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“We feel the government is missing an opportunity”

Chapter Profile: GLFx Nairobi

Wind turbines in a landscape near the Kenyan capital where the GLFx Nairobi chapter works. Courtesy of GLFx Nairobi
10 May 2021
10 May 2021

This article is a part of an ongoing series about the work of the GLFx landscape restoration initiative. To learn more about GLFx, read the introduction here and sign up to join here.

One of the founding aims of GLFx Nairobi is to champion the work of young people whose sustainability projects are already doing amazing work in Kenya’s capital city.

Laura Mukhwana, an independent researcher with a background in environmental planning and management, is one of GLFx Nairobi’s coordinators, along with monitoring and evaluation lead June Kimaiyo, social media manager Janet Chemitei and volunteer liaison officer Kiptoo Chemoiwo.

Community members take part in landscape restoration in Nairobi. Courtesy of GLFx Nairobi
Community members take part in landscape restoration in Nairobi. Courtesy of GLFx Nairobi

“We feel that mapping these initiatives is really important because these are the people who are actually doing the work on the ground,” says Mukhwana. “But their actions are not necessarily being recognized, and we feel that the government is missing an opportunity to learn from their experiences.”

Mukhwana, together with fellow coordinators Akinyi Chemutai and Kaluki Paul, launched GLFx Nairobi in March 2021 with a Facebook live event, followed by a Twitter chat in April with climate change analyst Patricia Mwangi and geographer and Greenpeace Africa campaigner Amos Wemanya on “Why is Nairobi getting hotter?” Relevant questions like this help to bring the reality of the climate crisis and the potential of sustainable landscape solutions to people’s front doors.

But GLFx Nairobi is not restricting its work to the world of tweets and likes. “We’re currently exploring an on-site landscape restoration project that will bring together all our members,” Mukhwana says. “And not just planting trees and then disappearing. It will be something more long term, where we monitor the site.”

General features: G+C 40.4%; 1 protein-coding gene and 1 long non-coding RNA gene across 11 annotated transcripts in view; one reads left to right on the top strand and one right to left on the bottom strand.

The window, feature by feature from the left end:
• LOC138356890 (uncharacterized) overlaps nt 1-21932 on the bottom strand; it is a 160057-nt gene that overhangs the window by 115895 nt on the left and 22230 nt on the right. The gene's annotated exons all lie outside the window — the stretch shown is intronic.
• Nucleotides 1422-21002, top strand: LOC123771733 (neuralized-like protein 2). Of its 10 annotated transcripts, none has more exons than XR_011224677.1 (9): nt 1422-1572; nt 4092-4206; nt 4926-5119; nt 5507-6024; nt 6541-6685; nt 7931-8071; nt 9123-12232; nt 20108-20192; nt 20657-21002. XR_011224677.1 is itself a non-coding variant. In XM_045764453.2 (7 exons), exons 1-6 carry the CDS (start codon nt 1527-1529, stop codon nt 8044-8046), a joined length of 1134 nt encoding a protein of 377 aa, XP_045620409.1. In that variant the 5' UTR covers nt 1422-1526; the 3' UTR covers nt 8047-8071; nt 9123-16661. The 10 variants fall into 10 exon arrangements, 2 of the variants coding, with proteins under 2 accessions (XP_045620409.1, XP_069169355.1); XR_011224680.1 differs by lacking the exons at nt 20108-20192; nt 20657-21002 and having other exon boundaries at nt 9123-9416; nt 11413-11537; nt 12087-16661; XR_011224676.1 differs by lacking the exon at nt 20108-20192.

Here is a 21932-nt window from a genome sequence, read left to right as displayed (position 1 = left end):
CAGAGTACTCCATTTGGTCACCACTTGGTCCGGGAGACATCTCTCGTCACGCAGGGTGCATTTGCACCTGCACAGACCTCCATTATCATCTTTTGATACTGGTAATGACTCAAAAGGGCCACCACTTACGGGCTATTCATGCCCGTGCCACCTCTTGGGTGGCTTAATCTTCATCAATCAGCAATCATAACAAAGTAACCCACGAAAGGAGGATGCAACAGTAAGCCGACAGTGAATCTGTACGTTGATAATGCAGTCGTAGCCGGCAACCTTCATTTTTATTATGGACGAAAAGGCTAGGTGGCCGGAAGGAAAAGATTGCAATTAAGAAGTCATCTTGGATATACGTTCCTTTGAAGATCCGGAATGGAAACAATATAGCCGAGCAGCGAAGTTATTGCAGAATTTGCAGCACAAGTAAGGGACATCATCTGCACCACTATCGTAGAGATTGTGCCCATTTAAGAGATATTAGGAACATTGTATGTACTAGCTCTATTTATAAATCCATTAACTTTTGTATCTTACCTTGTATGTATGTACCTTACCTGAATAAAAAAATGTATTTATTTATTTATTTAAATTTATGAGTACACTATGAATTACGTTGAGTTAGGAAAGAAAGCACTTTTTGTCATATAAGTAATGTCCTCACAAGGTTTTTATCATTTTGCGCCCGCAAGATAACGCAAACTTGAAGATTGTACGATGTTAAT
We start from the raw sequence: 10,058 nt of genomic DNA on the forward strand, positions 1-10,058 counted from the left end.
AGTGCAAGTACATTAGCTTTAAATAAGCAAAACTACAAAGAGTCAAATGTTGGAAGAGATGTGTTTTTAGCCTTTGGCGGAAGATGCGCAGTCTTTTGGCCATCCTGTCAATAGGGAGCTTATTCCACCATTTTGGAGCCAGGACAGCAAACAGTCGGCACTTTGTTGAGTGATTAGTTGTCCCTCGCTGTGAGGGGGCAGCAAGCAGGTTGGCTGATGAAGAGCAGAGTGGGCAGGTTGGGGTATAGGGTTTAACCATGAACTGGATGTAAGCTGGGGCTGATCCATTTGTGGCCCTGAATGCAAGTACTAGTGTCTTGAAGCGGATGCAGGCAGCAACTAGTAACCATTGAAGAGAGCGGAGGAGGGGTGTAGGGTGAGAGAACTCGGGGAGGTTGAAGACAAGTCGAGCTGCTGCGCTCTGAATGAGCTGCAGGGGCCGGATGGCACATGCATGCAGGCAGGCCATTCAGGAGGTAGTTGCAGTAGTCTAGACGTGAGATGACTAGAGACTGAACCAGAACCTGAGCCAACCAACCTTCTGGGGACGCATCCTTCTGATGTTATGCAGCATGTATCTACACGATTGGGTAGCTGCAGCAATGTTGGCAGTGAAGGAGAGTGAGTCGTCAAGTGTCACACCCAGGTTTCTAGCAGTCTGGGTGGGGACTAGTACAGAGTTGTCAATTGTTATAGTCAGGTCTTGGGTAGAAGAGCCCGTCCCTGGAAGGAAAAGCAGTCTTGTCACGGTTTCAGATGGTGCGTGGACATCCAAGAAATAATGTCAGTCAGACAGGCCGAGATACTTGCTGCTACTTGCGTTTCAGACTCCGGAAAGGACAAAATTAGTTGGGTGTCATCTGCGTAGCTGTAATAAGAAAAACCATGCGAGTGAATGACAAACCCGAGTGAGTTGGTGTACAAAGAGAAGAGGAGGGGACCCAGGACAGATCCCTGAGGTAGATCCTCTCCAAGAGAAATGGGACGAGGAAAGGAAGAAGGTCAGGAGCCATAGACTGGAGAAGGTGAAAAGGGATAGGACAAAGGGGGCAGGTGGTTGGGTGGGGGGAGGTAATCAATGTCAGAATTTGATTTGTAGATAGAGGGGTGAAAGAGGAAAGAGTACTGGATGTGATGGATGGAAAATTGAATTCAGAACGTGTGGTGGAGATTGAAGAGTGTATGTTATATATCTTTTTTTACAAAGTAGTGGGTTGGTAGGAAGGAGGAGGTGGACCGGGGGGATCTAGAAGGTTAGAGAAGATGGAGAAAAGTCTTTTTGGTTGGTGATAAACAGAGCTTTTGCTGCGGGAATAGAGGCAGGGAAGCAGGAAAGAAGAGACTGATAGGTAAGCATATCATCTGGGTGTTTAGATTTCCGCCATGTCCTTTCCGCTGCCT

The chapter works with a number of volunteers already and is still in the process of building its community and researching ideas for its project, but one initiative that Mukhwana particularly admires has helped improve an area of Koragocho, a densely populated slum on the banks of Nairobi River.

Laura Mukhwana, one of the GLFx Nairobi chapter coordinators. Courtesy of Laura Makhwana
Laura Mukhwana, one of the GLFx Nairobi chapter coordinators. Courtesy of Laura Makhwana

The recent construction of a road through the slum gave much-needed employment to locals, but the young people who worked on the road didn’t stop when construction finished.

“A lot of the youth were previously engaged in criminal activities or drug abuse,” Mukhwana says. “Now they have come together to form a community organization and have been doing amazing work by restoring the riparian zone. They also created the first People’s Park in Kenya, a really beautiful green space for the community.”

This is exactly the kind of project that GLFx Nairobi will champion, exactly the kind of community initiative that GLFx seeks to stimulate, and exactly the kind of direct action that the whole world needs to bring real change.

Read more about GLFx and meet the other chapters here

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